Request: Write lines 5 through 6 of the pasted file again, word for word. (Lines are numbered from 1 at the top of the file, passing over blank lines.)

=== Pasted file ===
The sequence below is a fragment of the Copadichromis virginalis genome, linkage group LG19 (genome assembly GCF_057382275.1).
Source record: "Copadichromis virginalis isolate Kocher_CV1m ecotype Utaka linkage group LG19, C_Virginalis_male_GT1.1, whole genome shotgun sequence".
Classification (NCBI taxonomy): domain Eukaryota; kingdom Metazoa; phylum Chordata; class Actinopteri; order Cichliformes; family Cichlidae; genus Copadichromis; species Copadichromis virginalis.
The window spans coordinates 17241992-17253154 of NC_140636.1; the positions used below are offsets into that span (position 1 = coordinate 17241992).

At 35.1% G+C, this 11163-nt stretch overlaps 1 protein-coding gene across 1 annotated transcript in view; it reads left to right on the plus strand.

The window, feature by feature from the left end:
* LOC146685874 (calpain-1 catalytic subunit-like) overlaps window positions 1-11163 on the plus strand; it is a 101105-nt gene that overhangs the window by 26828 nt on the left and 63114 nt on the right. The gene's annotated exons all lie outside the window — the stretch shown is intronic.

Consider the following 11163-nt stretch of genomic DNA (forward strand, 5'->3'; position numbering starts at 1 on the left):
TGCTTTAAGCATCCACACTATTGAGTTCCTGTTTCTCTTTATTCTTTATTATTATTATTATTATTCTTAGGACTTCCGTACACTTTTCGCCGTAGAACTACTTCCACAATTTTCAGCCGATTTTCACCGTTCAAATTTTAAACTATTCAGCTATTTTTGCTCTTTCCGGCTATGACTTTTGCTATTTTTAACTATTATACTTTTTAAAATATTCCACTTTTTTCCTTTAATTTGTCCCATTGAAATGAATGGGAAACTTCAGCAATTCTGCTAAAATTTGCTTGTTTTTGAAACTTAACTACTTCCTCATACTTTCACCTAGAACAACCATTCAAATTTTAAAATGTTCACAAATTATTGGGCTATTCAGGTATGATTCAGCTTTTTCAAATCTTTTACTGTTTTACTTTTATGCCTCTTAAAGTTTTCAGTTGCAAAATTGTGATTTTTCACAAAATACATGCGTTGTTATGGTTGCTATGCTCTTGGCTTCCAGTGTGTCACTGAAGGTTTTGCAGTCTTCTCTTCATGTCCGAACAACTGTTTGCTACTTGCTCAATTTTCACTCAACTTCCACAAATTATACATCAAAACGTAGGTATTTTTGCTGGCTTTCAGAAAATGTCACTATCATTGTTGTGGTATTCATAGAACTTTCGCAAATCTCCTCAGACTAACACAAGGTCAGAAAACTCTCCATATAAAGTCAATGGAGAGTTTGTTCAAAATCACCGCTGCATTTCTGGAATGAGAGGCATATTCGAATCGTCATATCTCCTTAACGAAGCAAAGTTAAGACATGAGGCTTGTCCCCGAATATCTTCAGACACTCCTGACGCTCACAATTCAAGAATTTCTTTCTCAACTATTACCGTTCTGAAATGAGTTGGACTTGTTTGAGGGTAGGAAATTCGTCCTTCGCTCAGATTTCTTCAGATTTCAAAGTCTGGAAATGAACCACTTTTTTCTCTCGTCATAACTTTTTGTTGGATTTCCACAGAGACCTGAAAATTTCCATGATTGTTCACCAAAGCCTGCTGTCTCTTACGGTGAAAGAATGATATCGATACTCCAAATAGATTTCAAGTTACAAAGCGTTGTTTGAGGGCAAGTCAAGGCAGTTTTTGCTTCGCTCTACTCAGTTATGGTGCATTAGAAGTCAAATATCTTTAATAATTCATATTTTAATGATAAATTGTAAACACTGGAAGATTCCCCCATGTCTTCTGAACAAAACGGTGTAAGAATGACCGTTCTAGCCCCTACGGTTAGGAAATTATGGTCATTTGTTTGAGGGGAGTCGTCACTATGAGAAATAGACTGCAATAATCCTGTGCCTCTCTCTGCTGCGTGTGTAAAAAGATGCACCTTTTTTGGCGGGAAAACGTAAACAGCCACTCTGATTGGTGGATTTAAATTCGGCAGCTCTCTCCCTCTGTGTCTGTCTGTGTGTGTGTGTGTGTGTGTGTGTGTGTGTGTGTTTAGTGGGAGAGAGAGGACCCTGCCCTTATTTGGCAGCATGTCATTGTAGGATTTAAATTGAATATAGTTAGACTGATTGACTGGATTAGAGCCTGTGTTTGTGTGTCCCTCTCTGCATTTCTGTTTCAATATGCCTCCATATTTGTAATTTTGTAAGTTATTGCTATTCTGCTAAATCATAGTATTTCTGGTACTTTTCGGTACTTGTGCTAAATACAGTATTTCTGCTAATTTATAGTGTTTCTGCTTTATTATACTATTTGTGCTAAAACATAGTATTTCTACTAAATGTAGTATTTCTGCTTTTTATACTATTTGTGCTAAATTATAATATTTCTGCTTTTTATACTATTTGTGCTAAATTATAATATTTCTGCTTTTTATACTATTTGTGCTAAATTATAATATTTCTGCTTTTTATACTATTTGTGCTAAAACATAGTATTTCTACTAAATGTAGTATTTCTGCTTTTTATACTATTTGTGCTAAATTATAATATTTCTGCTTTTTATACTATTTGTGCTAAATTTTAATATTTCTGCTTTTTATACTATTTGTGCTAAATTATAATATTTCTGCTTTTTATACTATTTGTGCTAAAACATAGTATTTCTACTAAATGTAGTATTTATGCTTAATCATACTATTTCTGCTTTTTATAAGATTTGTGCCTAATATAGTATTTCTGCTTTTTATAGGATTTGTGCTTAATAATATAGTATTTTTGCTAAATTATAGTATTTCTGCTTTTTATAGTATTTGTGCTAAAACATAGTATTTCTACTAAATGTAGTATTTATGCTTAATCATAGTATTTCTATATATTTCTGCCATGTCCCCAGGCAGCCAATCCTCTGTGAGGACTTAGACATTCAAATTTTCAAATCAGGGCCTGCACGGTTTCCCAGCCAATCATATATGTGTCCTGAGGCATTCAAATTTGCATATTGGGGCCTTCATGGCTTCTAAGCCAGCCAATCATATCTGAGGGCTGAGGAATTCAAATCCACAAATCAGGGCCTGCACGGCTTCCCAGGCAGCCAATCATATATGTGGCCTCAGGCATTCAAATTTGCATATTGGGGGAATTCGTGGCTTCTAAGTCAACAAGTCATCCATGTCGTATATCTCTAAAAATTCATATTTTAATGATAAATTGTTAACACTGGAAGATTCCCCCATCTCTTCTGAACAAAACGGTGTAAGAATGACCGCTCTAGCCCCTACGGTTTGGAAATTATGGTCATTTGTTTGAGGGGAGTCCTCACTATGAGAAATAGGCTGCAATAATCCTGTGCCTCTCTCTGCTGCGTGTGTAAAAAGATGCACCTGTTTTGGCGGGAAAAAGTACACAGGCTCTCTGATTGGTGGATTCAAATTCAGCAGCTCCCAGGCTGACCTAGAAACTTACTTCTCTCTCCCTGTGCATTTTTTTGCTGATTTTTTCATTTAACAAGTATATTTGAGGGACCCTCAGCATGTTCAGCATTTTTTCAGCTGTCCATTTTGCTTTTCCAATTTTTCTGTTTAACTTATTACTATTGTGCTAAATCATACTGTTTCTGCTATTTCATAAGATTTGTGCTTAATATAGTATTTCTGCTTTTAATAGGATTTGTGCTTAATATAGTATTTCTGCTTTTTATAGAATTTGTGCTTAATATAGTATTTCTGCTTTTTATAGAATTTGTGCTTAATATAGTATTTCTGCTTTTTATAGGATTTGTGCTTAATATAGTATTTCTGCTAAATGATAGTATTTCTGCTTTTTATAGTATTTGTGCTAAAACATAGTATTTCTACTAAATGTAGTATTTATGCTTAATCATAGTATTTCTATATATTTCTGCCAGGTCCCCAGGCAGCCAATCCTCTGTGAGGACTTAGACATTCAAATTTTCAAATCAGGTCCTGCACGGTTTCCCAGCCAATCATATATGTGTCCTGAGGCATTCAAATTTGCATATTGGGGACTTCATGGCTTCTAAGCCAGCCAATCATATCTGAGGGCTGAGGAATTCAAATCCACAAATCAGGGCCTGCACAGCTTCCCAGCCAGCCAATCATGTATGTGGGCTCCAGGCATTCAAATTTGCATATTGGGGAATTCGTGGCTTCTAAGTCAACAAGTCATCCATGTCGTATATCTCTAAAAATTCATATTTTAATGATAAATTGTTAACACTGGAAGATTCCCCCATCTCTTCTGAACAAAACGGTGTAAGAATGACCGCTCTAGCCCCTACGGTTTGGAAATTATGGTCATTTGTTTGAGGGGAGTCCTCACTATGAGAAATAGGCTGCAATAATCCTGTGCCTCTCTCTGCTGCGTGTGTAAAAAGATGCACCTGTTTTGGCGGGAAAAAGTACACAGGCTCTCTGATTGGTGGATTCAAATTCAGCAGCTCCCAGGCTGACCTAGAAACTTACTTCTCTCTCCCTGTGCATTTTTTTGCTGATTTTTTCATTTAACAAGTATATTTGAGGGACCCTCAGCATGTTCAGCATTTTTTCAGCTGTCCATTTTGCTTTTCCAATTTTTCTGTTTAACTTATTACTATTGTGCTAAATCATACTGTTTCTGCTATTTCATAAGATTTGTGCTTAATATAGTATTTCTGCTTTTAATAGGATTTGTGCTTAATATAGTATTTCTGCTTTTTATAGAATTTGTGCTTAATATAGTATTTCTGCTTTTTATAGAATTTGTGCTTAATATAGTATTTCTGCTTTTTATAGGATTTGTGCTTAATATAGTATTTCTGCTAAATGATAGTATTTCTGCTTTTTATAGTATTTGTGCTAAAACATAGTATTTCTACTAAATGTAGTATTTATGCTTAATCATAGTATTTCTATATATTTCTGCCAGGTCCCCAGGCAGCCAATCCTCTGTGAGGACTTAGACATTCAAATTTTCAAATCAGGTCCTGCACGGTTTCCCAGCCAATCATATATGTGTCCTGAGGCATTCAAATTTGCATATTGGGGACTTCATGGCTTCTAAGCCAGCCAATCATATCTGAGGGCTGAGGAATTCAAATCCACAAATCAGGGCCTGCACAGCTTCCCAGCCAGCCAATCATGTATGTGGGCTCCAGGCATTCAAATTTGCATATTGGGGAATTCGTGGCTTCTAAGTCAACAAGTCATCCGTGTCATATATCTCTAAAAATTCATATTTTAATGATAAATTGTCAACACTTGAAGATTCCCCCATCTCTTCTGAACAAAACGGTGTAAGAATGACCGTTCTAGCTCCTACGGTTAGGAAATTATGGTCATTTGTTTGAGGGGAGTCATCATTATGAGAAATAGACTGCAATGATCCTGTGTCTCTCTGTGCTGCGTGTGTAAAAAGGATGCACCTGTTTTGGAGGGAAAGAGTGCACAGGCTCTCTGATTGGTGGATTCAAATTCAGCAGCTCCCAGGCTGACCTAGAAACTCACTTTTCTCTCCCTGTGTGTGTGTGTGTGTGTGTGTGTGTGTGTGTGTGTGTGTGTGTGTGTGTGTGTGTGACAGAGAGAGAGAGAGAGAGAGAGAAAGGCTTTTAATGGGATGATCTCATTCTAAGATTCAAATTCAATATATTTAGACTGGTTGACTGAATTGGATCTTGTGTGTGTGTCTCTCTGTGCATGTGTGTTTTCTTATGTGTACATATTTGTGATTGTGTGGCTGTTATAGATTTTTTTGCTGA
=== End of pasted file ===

At 35.1% G+C, this 11163-nt stretch overlaps 1 protein-coding gene across 1 annotated transcript in view; it reads left to right on the plus strand.

The window, feature by feature from the left end: